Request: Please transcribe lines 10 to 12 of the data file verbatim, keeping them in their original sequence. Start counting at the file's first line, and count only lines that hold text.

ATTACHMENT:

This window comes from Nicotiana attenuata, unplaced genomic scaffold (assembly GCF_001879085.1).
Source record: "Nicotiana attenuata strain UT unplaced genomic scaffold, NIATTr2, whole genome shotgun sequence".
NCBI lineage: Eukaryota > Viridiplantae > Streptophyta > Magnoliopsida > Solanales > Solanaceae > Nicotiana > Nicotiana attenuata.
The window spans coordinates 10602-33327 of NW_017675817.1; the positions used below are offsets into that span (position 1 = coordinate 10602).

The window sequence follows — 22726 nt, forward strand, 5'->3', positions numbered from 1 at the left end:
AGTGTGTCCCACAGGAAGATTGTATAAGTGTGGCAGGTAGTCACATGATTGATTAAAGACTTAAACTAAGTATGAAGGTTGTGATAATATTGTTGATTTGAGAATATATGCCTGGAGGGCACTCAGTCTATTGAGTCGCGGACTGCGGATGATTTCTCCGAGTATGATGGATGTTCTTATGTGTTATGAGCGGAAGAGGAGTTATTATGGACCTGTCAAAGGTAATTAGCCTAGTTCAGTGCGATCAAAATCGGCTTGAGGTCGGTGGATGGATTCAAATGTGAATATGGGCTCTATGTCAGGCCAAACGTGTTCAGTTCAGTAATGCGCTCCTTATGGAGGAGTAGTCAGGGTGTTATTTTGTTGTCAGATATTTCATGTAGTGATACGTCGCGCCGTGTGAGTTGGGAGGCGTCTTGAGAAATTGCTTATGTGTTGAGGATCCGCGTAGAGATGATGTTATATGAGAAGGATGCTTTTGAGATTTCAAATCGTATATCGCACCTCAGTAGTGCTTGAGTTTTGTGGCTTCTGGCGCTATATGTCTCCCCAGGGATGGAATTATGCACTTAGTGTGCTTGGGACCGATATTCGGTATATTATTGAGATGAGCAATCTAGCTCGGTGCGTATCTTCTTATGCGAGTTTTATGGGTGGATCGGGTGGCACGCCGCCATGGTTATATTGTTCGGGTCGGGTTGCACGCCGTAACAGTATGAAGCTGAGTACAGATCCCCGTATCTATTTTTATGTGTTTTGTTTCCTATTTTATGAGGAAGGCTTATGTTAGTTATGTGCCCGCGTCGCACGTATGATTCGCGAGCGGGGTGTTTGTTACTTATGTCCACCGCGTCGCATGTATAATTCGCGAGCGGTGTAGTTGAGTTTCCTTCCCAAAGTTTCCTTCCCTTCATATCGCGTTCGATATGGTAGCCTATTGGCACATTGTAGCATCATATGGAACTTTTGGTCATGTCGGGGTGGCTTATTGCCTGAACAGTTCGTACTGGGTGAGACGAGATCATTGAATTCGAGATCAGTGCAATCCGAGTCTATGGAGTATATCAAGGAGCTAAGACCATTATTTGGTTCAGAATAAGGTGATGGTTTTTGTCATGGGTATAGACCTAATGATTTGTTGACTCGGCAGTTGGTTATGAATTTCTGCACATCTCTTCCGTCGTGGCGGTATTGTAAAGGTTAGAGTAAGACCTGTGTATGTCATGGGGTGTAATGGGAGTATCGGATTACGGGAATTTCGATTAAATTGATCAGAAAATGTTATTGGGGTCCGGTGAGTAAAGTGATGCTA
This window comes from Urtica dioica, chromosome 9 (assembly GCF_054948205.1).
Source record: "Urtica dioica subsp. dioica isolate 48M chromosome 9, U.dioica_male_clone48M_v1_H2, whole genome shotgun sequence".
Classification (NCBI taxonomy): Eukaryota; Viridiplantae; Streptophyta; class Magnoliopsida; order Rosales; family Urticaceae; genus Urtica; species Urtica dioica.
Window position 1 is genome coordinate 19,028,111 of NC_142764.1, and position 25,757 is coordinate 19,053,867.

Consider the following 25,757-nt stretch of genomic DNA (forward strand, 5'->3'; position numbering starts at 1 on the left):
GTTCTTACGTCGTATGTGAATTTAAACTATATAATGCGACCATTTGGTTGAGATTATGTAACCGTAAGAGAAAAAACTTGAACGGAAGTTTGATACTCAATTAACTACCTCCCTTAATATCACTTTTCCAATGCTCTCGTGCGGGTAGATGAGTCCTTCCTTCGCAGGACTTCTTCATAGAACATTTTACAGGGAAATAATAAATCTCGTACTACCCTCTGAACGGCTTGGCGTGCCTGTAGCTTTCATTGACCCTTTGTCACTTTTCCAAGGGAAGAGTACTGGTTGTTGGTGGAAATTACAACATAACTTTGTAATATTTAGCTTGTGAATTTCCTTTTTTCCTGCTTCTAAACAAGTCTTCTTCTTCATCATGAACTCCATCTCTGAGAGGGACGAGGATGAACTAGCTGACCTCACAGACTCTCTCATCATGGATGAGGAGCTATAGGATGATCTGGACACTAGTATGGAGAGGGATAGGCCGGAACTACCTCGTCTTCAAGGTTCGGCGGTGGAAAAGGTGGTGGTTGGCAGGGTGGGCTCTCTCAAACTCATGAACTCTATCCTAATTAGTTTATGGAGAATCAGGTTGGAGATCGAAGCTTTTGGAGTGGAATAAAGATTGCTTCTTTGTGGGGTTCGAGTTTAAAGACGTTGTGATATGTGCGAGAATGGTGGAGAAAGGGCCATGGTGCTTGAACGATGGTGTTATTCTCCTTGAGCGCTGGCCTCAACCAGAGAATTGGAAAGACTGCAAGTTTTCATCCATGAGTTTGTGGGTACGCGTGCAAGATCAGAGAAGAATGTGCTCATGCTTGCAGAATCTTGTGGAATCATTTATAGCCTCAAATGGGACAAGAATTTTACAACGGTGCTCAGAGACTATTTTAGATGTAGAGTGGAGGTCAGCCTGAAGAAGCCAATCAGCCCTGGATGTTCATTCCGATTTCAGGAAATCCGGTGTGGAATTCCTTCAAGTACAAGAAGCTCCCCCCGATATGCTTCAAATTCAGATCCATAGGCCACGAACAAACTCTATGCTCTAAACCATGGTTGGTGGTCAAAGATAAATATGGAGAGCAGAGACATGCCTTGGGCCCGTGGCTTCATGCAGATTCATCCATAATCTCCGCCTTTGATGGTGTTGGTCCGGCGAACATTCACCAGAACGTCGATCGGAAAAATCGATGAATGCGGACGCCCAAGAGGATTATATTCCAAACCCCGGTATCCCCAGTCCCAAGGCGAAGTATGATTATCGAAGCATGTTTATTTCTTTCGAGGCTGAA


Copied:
Window position 1 is genome coordinate 19,028,111 of NC_142764.1, and position 25,757 is coordinate 19,053,867.

Consider the following 25,757-nt stretch of genomic DNA (forward strand, 5'->3'; position numbering starts at 1 on the left):
GTTCTTACGTCGTATGTGAATTTAAACTATATAATGCGACCATTTGGTTGAGATTATGTAACCGTAAGAGAAAAAACTTGAACGGAAGTTTGATACTCAATTAACTACCTCCCTTAATATCACTTTTCCAATGCTCTCGTGCGGGTAGATGAGTCCTTCCTTCGCAGGACTTCTTCATAGAACATTTTACAGGGAAATAATAAATCTCGTACTACCCTCTGAACGGCTTGGCGTGCCTGTAGCTTTCATTGACCCTTTGTCACTTTTCCAAGGGAAGAGTACTGGTTGTTGGTGGAAATTACAACATAACTTTGTAATATTTAGCTTGTGAATTTCCTTTTTTCCTGCTTCTAAACAAGTCTTCTTCTTCATCATGAACTCCATCTCTGAGAGGGACGAGGATGAACTAGCTGACCTCACAGACTCTCTCATCATGGATGAGGAGCTATAGGATGATCTGGACACTAGTATGGAGAGGGATAGGCCGGAACTACCTCGTCTTCAAGGTTCGGCGGTGGAAAAGGTGGTGGTTGGCAGGGTGGGCTCTCTCAAACTCATGAACTCTATCCTAATTAGTTTATGGAGAATCAGGTTGGAGATCGAAGCTTTTGGAGTGGAATAAAGATTGCTTCTTTGTGGGGTTCGAGTTTAAAGACGTTGTGATATGTGCGAGAATGGTGGAGAAAGGGCCATGGTGCTTGAACGATGGTGTTATTCTCCTTGAGCGCTGGCCTCAACCAGAGAATTGGAAAGACTGCAAGTTTTCATCCATGAGTTTGTGGGTACGCGTGCAAGATCAGAGAAGAATGTGCTCATGCTTGCAGAATCTTGTGGAATCATTTATAGCCTCAAATGGGACAAGAATTTTACAACGGTGCTCAGAGACTATTTTAGATGTAGAGTGGAGGTCAGCCTGAAGAAGCCAATCAGCCCTGGATGTTCATTCCGATTTCAGGAAATCCGGTGTGGAATTCCTTCAAGTACAAGAAGCTCCCCCCGATATGCTTCAAATTCAGATCCATAGGCCACGAACAAACTCTATGCTCTAAACCATGGTTGGTGGTCAAAGATAAATATGGAGAGCAGAGACATGCCTTGGGCCCGTGGCTTCATGCAGATTCATCCATAATCTCCGCCTTTGATGGTGTTGGTCCGGCGAACATTCACCAGAACGTCGATCGGAAAAATCGATGAATGCGGACGCCCAAGAGGATTATATTCCAAACCCCGGTATCCCCAGTCCCAAGGCGAAGTATGATTATCGAAGCATGTTTATTTCTTTCGAGGCTGAA